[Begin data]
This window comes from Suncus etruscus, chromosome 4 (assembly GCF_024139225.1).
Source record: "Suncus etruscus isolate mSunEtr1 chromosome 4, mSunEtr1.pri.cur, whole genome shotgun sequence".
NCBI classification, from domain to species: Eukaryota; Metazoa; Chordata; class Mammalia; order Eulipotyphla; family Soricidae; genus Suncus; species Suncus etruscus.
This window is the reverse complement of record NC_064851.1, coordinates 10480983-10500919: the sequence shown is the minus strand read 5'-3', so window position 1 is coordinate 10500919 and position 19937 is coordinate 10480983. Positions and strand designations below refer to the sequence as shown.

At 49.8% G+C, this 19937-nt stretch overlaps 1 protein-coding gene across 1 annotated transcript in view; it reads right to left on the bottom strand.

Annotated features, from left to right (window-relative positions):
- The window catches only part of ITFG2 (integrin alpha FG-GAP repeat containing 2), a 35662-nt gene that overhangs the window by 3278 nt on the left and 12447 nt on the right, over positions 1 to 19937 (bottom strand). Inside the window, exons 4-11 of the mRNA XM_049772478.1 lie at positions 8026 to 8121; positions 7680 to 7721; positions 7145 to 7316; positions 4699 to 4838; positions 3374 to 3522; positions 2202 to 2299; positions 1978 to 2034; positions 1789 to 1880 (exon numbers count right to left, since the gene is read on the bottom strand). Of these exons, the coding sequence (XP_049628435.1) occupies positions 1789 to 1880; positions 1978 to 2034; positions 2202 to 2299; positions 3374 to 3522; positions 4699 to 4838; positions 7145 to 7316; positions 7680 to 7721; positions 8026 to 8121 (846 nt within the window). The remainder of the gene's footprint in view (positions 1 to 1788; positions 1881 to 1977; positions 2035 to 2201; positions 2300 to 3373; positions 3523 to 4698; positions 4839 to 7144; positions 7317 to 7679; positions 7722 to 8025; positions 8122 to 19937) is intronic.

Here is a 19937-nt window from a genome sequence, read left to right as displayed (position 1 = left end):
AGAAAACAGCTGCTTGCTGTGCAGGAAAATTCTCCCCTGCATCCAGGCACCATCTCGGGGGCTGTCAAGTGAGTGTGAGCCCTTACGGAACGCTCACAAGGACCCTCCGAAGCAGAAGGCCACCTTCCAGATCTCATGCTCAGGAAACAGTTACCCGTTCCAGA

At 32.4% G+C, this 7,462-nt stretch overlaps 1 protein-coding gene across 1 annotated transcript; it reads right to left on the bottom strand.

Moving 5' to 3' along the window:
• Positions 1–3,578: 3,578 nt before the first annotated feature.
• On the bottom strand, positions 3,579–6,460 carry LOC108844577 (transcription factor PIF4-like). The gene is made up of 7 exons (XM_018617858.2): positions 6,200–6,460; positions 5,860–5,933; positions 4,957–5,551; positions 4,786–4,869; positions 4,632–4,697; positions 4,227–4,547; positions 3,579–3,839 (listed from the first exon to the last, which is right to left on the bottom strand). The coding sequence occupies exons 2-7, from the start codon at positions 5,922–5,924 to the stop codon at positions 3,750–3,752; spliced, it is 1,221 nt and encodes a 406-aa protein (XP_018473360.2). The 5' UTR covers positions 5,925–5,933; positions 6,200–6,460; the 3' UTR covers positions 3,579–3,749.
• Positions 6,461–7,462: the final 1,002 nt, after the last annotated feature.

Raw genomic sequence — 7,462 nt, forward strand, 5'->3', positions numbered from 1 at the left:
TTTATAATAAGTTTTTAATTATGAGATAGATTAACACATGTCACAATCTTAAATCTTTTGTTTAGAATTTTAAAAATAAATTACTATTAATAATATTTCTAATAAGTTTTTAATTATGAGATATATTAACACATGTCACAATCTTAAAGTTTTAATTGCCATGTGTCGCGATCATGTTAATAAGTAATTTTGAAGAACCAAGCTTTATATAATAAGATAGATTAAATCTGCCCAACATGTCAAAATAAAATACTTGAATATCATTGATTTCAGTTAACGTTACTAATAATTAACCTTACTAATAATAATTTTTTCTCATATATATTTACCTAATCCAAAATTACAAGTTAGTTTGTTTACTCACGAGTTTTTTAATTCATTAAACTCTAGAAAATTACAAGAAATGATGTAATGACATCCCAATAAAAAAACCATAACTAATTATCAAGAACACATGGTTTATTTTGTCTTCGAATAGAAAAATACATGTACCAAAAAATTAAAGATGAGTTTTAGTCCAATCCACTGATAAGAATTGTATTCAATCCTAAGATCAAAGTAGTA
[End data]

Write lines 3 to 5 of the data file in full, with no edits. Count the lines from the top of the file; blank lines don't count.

NCBI classification, from domain to species: Eukaryota; Metazoa; Chordata; class Mammalia; order Eulipotyphla; family Soricidae; genus Suncus; species Suncus etruscus.
This window is the reverse complement of record NC_064851.1, coordinates 10480983-10500919: the sequence shown is the minus strand read 5'-3', so window position 1 is coordinate 10500919 and position 19937 is coordinate 10480983. Positions and strand designations below refer to the sequence as shown.

At 49.8% G+C, this 19937-nt stretch overlaps 1 protein-coding gene across 1 annotated transcript in view; it reads right to left on the bottom strand.